In a matter of nine characters, the word rejection has the ability to destroy any mental state with the power of sudden persuasiveness; despite building perseverance and becoming capable of pulling mountains, there is no such person among us who did not break down at least once when they faced rejection. An excellent book from Ancient India describes it as the first step towards building success when taken seriously. Do you feel somewhere inside that it correlates with your life appropriately? You won’t believe me that in a time of world crisis, the Wuhan-Virus epidemic, I perceived hundreds of rejections in different ways. And trust me, it is the worst feeling in the entire world that you lay your eyes on any opportunity, and nothing opens up for you. And that’s when I think humanity plays wonders with your mind. I have read around 50-60 books to resolve my mental issues while getting fascinated with art and paintings during that time. I saw that some legendary artists had faced similar situations or much worst what we think and guess what they did. They fought back. Among them, whose artwork I loved, was Edvard Munch’s The Scream and Gustave Courbet’s The Desperate Man. Yes, there are thousands of artists like Frida Kahlo, Paolo Veronese, Van Gogh and Da Vinci, but the former are some of the paintings, which mirrored my emotions and became my favourites. Through this article, I have initiated an analysis of the artwork, Le Désespéré, through reliable and accurate information obtained from credible sources. You have to keep up with me, till the last to know about it. So let us start.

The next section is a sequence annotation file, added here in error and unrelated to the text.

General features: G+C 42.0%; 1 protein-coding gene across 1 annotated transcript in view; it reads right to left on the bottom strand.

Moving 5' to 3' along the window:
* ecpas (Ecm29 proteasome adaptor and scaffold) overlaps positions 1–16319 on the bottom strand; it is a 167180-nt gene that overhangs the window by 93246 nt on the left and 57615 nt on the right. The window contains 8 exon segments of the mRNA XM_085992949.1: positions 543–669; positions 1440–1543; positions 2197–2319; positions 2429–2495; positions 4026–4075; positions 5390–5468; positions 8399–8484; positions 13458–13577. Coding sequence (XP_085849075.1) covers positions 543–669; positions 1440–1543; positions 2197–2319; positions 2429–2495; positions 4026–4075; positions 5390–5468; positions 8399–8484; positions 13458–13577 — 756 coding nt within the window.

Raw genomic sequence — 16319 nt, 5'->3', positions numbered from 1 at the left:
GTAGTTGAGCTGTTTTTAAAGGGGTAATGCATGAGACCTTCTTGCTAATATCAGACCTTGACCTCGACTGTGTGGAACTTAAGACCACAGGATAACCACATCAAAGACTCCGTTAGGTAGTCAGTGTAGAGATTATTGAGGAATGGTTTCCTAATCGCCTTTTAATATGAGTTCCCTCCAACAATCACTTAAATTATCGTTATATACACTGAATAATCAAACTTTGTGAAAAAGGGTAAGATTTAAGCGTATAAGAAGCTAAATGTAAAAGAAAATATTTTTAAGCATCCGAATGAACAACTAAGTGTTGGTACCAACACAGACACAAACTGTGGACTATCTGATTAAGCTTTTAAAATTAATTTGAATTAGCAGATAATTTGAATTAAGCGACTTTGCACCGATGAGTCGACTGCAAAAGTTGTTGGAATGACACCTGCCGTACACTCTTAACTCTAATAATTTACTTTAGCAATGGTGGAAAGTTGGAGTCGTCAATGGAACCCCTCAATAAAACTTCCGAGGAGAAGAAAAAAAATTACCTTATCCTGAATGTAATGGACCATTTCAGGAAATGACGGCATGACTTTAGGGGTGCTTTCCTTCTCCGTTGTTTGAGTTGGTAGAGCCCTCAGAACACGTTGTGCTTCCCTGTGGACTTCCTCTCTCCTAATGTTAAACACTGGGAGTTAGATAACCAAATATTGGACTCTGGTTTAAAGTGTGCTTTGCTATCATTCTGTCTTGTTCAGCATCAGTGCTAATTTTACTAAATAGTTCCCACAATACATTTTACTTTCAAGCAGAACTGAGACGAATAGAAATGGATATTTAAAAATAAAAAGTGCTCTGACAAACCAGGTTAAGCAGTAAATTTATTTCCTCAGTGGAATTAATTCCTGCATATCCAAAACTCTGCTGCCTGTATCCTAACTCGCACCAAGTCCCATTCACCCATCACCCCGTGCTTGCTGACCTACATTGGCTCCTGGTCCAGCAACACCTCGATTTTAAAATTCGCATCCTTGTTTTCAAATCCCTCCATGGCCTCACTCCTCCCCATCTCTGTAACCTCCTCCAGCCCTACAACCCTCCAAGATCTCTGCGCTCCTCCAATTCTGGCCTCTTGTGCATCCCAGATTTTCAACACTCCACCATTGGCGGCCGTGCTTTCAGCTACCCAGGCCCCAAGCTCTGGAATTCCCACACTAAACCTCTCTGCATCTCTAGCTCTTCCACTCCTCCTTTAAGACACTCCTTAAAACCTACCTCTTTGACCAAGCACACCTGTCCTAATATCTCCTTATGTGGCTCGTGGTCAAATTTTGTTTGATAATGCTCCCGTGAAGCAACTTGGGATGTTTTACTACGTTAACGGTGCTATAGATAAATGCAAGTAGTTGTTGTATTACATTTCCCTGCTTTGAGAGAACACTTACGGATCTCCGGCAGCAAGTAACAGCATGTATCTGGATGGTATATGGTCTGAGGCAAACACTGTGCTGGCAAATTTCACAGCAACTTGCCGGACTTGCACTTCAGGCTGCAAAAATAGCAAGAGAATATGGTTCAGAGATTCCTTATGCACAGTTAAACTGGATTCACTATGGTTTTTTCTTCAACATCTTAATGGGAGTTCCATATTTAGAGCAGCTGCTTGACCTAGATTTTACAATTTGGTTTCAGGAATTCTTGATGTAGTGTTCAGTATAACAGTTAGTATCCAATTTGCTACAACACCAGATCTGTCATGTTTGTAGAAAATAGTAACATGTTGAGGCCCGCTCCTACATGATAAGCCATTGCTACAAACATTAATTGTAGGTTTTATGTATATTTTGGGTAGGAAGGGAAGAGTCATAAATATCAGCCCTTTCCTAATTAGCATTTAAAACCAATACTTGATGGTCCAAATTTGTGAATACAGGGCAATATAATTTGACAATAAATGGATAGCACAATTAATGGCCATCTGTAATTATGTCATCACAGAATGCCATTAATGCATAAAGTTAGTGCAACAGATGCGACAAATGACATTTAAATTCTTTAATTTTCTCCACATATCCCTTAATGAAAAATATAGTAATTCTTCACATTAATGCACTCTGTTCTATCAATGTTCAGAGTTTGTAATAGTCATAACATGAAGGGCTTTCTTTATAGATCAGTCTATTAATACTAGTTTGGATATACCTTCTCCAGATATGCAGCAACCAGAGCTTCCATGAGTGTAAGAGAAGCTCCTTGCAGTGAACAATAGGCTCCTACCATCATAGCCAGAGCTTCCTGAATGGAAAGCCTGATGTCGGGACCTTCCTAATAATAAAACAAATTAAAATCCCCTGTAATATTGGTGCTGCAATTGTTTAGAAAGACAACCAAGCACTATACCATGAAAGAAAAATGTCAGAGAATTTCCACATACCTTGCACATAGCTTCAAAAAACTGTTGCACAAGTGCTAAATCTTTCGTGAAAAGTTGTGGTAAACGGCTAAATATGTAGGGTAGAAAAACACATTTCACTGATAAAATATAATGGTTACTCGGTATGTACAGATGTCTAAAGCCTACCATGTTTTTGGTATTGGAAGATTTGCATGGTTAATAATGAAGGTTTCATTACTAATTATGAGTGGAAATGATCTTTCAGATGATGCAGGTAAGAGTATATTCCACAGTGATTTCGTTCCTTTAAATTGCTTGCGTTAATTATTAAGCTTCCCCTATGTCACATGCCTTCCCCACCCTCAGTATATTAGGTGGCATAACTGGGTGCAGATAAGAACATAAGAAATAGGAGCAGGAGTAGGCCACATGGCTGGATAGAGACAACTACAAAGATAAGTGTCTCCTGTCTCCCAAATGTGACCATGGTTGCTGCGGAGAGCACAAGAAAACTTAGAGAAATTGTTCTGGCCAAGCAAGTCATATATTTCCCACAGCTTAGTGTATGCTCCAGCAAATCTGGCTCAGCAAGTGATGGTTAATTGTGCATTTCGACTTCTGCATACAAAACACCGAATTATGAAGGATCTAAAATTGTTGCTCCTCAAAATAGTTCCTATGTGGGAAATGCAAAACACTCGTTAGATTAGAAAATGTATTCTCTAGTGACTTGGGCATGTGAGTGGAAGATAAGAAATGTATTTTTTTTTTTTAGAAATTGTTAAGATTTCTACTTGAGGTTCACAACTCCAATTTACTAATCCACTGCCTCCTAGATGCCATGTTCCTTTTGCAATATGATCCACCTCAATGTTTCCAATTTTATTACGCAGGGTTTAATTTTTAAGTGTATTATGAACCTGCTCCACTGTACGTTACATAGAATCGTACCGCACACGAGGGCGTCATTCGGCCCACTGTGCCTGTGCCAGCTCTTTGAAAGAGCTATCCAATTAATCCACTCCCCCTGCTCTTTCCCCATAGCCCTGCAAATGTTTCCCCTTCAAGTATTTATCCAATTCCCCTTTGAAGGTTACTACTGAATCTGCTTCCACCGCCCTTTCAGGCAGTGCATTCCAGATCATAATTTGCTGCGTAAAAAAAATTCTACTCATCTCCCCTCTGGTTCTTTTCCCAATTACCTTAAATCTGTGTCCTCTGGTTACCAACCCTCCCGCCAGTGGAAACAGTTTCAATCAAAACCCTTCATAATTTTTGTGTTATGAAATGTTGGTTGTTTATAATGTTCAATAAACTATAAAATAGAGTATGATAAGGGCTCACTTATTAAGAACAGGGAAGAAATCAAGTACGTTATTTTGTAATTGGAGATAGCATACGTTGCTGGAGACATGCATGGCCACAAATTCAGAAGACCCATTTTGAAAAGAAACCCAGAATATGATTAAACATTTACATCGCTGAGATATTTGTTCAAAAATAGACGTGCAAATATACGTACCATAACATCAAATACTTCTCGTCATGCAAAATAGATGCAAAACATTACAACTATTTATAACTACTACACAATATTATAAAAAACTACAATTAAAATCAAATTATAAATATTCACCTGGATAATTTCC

1. Artist Statement.
“I have studied the art of the ancients and the art of the moderns, avoiding any preconceived system and without prejudice. I no longer wanted to imitate the one than to copy the other; nor, furthermore, was it my intention to attain the trivial goal of ‘art for art’s sake’. No! I simply wanted to draw forth, from a complete acquaintance with tradition, the reasoned and independent consciousness of my own individuality.”
2. Subject Matter.
This painting surprisingly depicts the artist’s self-portrait as a momentary pause in time. Responding in a singular moment, the subject clearly exaggerates the timing with wide-open eyes, blushed cheeks, and a fine moustache.
Gustave Courbet painted this composition. Born on 10 June 1819 in Ornace, France, he was the son of Eléonor-Régis, a prosperous farmer, and Sylvie Courbet. Gustave studied at Collège Royal and the college of fine arts at Besançon, after which he moved to Paris in 1841. He never wished to be a lawyer, thereby confronting his father that he wanted to be a painter. His father supported him financially and emotionally, and due to this financial freedom obtained, Gustave devoted himself entirely to the arts. At first, he gained technical proficiency by creating a copy of pictures of Diego Velasquez and Jose de Ribera. Furthermore, several paintings were rejected by the Salon due to his bold subjects and unconventional styles. However, he never romanticized his subjects, instead showed viewers the reality through grating emotions. He always said that realism is much more about emphasizing suitable emotions, which gave history and artists a new philosophy and inspiration. He made a place in the art critics’ hearts (after his death) by succeeding in ridding his artworks of artistic clichés, contrived idealism, and timeworn models.